She spent her whole life filling up our cups— both literally and metaphorically speaking— that she forgot about what was best for her…what she needed. And now she was gone and I would never be able to give back to her like I envisioned myself doing when I became an adult.

And now as a mother myself, I can completely understand my Mom’s feelings of inadequacy. I, too, feel like I am shortchanging my boys. I’m so tired and overwhelmed at times, I work full-time and can’t always just sit and give my undivided attention to them, I become consumed with worrying about my Nico and his special needs, and I have definitely lost my patience more times than I’d like to admit, but boy…do I adore my sons.

I just think it’s really tough to be a mother. Period. It doesn’t matter if you have one or several, work full time or don’t, have special needs children or neurotypical ones. Being a mom is the most demanding role you can ever take on.

And it happens to also be the most labeled role I think I’ve ever known. A mother can be a:

Working mom

Stay-at-home mom

Single mom

Tiger mom

Sports mom

Dance mom

Fun mom

Strict mom

Creative mom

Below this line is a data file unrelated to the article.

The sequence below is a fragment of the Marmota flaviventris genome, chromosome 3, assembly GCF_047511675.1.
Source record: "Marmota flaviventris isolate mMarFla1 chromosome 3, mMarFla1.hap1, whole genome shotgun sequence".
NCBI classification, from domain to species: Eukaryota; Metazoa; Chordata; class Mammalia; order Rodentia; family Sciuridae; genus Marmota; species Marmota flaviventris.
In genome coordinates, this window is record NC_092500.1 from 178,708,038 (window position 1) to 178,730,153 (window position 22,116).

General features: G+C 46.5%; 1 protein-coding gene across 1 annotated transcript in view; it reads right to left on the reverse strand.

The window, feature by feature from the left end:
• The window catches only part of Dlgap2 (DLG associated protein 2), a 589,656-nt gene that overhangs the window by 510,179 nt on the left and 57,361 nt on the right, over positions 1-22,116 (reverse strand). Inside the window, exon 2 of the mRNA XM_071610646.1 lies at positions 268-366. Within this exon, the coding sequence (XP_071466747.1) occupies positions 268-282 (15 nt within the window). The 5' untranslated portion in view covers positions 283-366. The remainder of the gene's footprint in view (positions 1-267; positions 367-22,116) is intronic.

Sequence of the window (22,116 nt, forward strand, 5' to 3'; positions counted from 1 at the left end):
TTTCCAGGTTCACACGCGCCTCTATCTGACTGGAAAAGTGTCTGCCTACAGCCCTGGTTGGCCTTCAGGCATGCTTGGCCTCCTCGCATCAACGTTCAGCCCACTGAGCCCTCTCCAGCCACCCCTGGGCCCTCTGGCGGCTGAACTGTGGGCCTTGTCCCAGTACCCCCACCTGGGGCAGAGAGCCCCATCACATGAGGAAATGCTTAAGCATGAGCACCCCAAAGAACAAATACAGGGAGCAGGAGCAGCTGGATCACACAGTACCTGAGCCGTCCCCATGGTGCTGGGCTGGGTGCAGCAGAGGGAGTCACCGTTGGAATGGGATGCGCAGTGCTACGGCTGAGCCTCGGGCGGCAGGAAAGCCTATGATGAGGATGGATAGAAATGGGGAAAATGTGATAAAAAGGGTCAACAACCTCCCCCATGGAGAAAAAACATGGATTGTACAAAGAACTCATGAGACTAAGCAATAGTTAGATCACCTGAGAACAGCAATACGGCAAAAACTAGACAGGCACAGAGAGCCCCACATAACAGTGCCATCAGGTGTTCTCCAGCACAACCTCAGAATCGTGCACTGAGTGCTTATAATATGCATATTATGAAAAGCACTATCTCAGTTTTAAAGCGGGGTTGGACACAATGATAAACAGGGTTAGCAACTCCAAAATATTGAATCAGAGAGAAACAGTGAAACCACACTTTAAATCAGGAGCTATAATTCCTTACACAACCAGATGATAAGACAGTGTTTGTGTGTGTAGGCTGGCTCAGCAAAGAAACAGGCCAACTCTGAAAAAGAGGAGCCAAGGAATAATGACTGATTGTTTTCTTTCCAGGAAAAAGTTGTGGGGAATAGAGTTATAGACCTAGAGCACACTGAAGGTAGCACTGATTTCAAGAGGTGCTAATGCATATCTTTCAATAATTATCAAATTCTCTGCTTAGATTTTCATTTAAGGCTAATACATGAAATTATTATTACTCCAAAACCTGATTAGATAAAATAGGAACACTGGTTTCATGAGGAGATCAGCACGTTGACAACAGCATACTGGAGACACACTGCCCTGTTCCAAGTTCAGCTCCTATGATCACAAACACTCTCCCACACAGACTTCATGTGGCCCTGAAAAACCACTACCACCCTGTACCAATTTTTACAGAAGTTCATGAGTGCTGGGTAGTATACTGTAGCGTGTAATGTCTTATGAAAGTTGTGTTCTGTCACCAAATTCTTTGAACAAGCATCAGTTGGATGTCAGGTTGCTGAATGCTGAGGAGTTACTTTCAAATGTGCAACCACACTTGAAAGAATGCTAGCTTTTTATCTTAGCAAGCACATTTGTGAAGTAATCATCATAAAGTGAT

Lazy mom


Absent mom

PTA mom

Classroom mom

Special Needs mom

And the list goes on. No father has this many labels attributed to him, that’s for sure. If being a mom was easy, they would’ve had fathers do it. Ha.

And what’s insane is that a mother can embody many of those labels in just ONE DAY. God knows I have simultaneously been those moms in the course of a day for my boys.

But what I hope and pray my sons see when they look at me is a mom that loves them fiercely and beyond measure. A mom who is always there. Who advocates for them, teaches them, guides them, supports them and loves them.

That’s what I wish I would’ve told my own Mom on her Mother’s Day. That she was all those things for me and more: an advocate, teacher, guide, supporter, and the one whose love I felt the absolute most.

And although Mother’s Day is meant to be a time to recognize and celebrate all the moms in our lives, it’s not always a mom’s favorite day. I’m sure it wasn’t my Mom’s at some points in her life. She lost her own mother when she was young, so I know she probably felt the same sorrow I have felt when Mother’s Day approaches.

It can be a heartbreaking day, a lonely day, even a bitter day because with motherhood comes an indelible bond and infinite imprint between mothers and their children which, when broken or worn thin due to the cruelties of life, can make this day a hollowing reminder of what was, what could’ve been, and what is at this moment in time.

I have experienced all those Mother’s Days in the past as I’m sure others have too, but what I hope for all mothers, present and passed, is that you know just how remarkable and revered you are. There is no one stronger and more empowered than a mother.

So before you think about dismissing the day or praying that it goes by quickly, give yourself some grace and allow yourself to be pampered because there is no one more deserving than you.

You, my friend, are a mother!